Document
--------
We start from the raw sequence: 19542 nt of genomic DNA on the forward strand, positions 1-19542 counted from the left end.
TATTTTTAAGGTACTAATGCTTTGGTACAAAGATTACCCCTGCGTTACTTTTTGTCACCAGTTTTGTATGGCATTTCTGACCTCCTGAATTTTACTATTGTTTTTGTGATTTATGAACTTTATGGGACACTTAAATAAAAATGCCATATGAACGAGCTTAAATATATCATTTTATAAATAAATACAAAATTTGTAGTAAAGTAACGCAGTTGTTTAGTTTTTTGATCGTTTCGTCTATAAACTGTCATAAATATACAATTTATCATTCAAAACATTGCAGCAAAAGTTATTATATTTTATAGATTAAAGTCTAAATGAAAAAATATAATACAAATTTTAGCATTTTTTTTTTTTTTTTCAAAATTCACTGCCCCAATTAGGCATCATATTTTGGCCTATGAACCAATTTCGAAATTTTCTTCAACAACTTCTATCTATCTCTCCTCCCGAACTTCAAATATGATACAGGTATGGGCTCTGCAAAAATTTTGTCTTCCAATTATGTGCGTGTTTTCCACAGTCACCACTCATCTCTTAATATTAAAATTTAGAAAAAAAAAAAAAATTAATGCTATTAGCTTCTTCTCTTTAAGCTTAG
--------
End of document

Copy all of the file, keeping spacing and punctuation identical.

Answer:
We start from the raw sequence: 19542 nt of genomic DNA on the forward strand, positions 1-19542 counted from the left end.
TATTTTTAAGGTACTAATGCTTTGGTACAAAGATTACCCCTGCGTTACTTTTTGTCACCAGTTTTGTATGGCATTTCTGACCTCCTGAATTTTACTATTGTTTTTGTGATTTATGAACTTTATGGGACACTTAAATAAAAATGCCATATGAACGAGCTTAAATATATCATTTTATAAATAAATACAAAATTTGTAGTAAAGTAACGCAGTTGTTTAGTTTTTTGATCGTTTCGTCTATAAACTGTCATAAATATACAATTTATCATTCAAAACATTGCAGCAAAAGTTATTATATTTTATAGATTAAAGTCTAAATGAAAAAATATAATACAAATTTTAGCATTTTTTTTTTTTTTTTCAAAATTCACTGCCCCAATTAGGCATCATATTTTGGCCTATGAACCAATTTCGAAATTTTCTTCAACAACTTCTATCTATCTCTCCTCCCGAACTTCAAATATGATACAGGTATGGGCTCTGCAAAAATTTTGTCTTCCAATTATGTGCGTGTTTTCCACAGTCACCACTCATCTCTTAATATTAAAATTTAGAAAAAAAAAAAAAATTAATGCTATTAGCTTCTTCTCTTTAAGCTTAG